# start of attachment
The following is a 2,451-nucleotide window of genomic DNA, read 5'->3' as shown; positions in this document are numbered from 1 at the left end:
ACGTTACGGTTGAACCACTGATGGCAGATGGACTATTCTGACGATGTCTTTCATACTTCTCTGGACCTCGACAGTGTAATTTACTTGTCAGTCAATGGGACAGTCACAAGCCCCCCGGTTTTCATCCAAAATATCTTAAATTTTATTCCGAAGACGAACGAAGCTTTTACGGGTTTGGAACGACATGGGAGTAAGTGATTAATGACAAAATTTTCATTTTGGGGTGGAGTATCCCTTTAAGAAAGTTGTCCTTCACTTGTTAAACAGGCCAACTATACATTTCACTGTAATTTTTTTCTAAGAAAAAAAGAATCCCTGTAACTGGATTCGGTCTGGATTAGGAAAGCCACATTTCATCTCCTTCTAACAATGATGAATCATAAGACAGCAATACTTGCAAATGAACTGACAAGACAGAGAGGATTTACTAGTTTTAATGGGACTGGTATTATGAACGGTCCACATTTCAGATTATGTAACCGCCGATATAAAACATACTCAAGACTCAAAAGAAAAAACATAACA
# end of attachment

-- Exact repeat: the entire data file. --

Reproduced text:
The following is a 2,451-nucleotide window of genomic DNA, read 5'->3' as shown; positions in this document are numbered from 1 at the left end:
ACGTTACGGTTGAACCACTGATGGCAGATGGACTATTCTGACGATGTCTTTCATACTTCTCTGGACCTCGACAGTGTAATTTACTTGTCAGTCAATGGGACAGTCACAAGCCCCCCGGTTTTCATCCAAAATATCTTAAATTTTATTCCGAAGACGAACGAAGCTTTTACGGGTTTGGAACGACATGGGAGTAAGTGATTAATGACAAAATTTTCATTTTGGGGTGGAGTATCCCTTTAAGAAAGTTGTCCTTCACTTGTTAAACAGGCCAACTATACATTTCACTGTAATTTTTTTCTAAGAAAAAAAGAATCCCTGTAACTGGATTCGGTCTGGATTAGGAAAGCCACATTTCATCTCCTTCTAACAATGATGAATCATAAGACAGCAATACTTGCAAATGAACTGACAAGACAGAGAGGATTTACTAGTTTTAATGGGACTGGTATTATGAACGGTCCACATTTCAGATTATGTAACCGCCGATATAAAACATACTCAAGACTCAAAAGAAAAAACATAACA